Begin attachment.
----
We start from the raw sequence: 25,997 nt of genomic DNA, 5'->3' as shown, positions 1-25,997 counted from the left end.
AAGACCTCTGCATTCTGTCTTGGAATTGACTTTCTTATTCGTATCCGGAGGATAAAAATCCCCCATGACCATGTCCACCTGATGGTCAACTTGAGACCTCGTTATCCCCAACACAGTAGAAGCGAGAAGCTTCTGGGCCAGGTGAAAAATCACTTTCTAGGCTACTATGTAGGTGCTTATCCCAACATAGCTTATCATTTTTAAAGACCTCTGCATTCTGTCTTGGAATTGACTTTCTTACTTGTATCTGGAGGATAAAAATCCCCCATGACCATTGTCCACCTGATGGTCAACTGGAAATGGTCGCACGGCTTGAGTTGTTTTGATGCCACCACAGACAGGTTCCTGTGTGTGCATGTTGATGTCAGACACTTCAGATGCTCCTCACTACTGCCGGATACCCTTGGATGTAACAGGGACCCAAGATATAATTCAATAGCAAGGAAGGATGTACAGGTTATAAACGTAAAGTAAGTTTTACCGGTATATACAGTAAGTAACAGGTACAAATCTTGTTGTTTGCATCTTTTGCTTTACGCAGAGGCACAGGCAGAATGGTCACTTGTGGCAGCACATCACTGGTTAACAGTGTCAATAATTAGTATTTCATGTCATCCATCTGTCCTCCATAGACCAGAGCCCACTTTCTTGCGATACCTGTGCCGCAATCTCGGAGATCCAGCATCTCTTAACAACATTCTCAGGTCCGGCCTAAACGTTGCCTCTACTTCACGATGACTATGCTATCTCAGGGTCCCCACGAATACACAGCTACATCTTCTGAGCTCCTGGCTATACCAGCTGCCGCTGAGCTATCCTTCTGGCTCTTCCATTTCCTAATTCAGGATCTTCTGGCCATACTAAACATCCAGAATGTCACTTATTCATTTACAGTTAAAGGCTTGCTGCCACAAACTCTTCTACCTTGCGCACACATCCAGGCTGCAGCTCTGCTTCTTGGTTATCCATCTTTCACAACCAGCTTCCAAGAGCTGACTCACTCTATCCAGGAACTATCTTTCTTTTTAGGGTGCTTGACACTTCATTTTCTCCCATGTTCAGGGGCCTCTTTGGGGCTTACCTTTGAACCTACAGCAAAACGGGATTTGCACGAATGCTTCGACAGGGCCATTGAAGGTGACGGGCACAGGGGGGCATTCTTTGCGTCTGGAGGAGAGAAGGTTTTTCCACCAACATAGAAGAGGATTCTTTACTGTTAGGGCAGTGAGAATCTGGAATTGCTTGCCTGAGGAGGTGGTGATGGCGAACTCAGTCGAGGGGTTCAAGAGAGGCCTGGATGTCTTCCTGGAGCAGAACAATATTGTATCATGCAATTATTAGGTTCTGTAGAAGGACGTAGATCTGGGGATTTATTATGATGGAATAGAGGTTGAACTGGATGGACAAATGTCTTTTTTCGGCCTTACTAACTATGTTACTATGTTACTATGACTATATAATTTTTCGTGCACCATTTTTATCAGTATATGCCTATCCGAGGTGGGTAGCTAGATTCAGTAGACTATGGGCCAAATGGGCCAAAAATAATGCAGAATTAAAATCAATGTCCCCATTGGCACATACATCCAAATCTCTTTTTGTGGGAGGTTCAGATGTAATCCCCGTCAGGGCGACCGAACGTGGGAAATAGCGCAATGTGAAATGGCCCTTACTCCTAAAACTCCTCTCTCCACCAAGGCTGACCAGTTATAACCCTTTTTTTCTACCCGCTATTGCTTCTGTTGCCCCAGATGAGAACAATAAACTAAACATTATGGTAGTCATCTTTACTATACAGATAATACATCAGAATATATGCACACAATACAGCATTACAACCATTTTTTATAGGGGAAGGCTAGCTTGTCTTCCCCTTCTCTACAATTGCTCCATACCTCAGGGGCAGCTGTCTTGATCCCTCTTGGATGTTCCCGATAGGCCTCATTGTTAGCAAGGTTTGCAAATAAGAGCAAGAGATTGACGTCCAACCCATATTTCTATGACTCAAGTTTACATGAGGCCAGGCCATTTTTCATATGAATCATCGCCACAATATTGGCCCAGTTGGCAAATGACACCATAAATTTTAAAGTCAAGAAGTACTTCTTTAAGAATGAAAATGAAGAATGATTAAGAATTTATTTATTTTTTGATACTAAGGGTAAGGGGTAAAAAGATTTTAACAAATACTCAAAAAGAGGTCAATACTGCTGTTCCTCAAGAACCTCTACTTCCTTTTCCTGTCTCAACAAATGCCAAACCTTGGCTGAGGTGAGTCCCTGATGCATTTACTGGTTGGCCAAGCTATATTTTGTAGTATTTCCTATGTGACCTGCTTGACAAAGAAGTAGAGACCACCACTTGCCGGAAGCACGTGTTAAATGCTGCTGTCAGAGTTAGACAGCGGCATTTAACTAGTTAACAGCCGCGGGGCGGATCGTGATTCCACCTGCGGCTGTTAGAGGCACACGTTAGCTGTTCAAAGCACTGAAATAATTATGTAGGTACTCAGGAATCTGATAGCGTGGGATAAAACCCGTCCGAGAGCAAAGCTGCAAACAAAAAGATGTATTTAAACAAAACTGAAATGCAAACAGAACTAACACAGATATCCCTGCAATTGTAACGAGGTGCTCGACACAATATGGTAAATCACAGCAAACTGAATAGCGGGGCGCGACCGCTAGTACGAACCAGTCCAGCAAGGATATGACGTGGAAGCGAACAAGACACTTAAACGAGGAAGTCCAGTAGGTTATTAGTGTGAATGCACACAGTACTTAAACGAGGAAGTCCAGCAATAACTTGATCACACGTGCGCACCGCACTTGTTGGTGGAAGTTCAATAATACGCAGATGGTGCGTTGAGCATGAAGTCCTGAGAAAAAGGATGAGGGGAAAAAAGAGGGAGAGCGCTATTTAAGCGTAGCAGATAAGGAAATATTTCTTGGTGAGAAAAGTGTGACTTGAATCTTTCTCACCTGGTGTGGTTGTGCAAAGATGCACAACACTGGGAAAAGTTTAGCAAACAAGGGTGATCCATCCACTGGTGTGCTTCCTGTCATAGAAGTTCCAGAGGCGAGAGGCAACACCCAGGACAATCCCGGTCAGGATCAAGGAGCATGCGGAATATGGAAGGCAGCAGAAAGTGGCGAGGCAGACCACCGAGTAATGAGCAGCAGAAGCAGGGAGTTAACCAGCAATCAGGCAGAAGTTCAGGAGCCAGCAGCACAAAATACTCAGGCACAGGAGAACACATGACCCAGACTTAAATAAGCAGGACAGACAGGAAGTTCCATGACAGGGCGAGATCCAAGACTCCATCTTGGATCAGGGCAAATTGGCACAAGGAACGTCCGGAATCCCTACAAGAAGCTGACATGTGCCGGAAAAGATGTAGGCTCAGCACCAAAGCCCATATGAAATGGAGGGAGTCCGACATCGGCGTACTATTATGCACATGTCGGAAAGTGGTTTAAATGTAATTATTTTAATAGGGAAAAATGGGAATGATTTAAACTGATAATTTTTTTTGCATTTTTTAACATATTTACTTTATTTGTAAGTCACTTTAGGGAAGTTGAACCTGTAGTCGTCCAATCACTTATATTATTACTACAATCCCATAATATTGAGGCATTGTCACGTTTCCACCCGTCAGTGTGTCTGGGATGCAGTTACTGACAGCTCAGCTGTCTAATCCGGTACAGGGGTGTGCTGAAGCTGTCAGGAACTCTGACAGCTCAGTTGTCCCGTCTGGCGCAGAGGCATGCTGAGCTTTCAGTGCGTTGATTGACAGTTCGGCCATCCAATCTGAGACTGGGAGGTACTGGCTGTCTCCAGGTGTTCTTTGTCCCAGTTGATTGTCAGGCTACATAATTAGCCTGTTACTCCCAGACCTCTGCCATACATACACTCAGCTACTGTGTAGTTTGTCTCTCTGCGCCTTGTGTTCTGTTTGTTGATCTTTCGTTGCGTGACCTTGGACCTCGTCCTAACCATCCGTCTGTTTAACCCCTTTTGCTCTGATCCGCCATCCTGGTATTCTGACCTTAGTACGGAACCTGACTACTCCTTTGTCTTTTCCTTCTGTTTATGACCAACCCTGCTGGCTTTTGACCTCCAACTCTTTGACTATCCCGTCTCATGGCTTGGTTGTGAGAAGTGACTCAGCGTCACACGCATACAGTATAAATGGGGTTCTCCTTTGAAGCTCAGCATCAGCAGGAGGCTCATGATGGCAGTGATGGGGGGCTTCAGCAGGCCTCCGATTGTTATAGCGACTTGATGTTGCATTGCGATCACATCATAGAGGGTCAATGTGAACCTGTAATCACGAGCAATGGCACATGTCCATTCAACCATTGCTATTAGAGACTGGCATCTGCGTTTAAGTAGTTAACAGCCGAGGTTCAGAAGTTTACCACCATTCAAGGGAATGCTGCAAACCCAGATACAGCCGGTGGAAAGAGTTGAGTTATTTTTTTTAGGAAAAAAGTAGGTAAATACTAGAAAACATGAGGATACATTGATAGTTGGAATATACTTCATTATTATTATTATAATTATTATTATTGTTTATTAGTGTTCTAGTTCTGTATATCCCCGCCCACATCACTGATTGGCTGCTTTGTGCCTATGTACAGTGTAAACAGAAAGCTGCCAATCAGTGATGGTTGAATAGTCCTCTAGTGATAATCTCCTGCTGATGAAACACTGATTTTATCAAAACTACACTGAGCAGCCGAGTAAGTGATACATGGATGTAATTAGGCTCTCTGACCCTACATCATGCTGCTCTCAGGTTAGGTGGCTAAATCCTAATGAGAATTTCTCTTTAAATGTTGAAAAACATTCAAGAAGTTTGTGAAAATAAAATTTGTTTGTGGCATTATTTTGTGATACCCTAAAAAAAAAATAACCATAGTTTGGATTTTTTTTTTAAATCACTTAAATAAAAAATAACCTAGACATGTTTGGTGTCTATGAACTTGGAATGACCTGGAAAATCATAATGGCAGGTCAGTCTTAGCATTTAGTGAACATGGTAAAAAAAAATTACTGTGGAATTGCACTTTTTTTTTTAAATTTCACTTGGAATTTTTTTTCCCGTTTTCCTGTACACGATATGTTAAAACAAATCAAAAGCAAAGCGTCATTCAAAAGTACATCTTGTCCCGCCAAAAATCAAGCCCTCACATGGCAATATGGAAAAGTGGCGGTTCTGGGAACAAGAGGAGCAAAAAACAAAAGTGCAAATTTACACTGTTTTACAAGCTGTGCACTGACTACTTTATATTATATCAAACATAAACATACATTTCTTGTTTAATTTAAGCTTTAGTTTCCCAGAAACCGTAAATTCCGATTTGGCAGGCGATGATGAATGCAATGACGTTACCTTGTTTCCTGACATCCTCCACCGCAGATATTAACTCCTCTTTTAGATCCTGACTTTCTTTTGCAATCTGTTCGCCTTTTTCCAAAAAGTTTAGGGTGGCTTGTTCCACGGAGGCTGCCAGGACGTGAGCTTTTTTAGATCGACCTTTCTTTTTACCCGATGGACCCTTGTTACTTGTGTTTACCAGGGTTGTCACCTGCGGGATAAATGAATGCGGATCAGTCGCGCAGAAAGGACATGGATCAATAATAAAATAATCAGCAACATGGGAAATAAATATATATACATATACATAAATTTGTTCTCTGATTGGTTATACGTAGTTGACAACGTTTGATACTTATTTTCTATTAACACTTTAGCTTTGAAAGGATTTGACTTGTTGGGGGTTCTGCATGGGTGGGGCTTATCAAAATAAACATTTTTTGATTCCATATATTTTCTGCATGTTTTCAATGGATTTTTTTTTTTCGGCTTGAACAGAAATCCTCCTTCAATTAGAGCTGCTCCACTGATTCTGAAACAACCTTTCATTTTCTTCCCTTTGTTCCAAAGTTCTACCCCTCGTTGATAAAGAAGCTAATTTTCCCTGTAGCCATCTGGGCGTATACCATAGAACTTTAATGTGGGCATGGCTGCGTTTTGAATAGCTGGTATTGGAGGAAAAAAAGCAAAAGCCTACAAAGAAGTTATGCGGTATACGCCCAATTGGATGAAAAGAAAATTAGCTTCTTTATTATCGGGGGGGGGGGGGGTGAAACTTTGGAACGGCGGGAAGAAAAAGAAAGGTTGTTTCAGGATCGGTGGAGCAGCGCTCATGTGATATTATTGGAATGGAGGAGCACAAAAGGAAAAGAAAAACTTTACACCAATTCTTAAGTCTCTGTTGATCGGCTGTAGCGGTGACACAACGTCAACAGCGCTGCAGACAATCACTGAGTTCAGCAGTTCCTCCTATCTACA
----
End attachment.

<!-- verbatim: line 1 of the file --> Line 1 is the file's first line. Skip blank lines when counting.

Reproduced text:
We start from the raw sequence: 25,997 nt of genomic DNA, 5'->3' as shown, positions 1-25,997 counted from the left end.